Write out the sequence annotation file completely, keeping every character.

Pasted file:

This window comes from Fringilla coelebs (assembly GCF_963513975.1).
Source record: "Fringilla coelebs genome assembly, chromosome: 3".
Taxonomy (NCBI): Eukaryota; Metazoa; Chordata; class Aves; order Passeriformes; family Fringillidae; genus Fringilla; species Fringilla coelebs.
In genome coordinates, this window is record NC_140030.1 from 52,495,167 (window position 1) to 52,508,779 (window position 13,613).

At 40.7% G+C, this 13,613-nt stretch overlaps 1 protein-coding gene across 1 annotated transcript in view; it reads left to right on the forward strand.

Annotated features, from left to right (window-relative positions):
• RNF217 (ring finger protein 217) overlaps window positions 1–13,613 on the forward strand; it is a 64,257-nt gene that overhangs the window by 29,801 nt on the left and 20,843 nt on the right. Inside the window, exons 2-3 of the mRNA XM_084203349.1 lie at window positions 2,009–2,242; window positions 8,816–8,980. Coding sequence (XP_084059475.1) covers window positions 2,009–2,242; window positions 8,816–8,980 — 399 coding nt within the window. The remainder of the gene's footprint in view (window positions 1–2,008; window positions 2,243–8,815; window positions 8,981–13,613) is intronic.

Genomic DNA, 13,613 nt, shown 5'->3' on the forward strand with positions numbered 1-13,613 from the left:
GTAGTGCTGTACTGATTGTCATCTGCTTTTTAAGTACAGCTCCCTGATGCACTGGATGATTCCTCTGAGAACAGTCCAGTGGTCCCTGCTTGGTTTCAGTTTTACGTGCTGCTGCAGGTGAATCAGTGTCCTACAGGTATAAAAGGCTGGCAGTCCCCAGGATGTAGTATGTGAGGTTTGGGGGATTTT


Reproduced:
This window comes from Fringilla coelebs (assembly GCF_963513975.1).
Source record: "Fringilla coelebs genome assembly, chromosome: 3".
Taxonomy (NCBI): Eukaryota; Metazoa; Chordata; class Aves; order Passeriformes; family Fringillidae; genus Fringilla; species Fringilla coelebs.
In genome coordinates, this window is record NC_140030.1 from 52,495,167 (window position 1) to 52,508,779 (window position 13,613).

At 40.7% G+C, this 13,613-nt stretch overlaps 1 protein-coding gene across 1 annotated transcript in view; it reads left to right on the forward strand.

Annotated features, from left to right (window-relative positions):
• RNF217 (ring finger protein 217) overlaps window positions 1–13,613 on the forward strand; it is a 64,257-nt gene that overhangs the window by 29,801 nt on the left and 20,843 nt on the right. Inside the window, exons 2-3 of the mRNA XM_084203349.1 lie at window positions 2,009–2,242; window positions 8,816–8,980. Coding sequence (XP_084059475.1) covers window positions 2,009–2,242; window positions 8,816–8,980 — 399 coding nt within the window. The remainder of the gene's footprint in view (window positions 1–2,008; window positions 2,243–8,815; window positions 8,981–13,613) is intronic.

Genomic DNA, 13,613 nt, shown 5'->3' on the forward strand with positions numbered 1-13,613 from the left:
GTAGTGCTGTACTGATTGTCATCTGCTTTTTAAGTACAGCTCCCTGATGCACTGGATGATTCCTCTGAGAACAGTCCAGTGGTCCCTGCTTGGTTTCAGTTTTACGTGCTGCTGCAGGTGAATCAGTGTCCTACAGGTATAAAAGGCTGGCAGTCCCCAGGATGTAGTATGTGAGGTTTGGGGGATTTT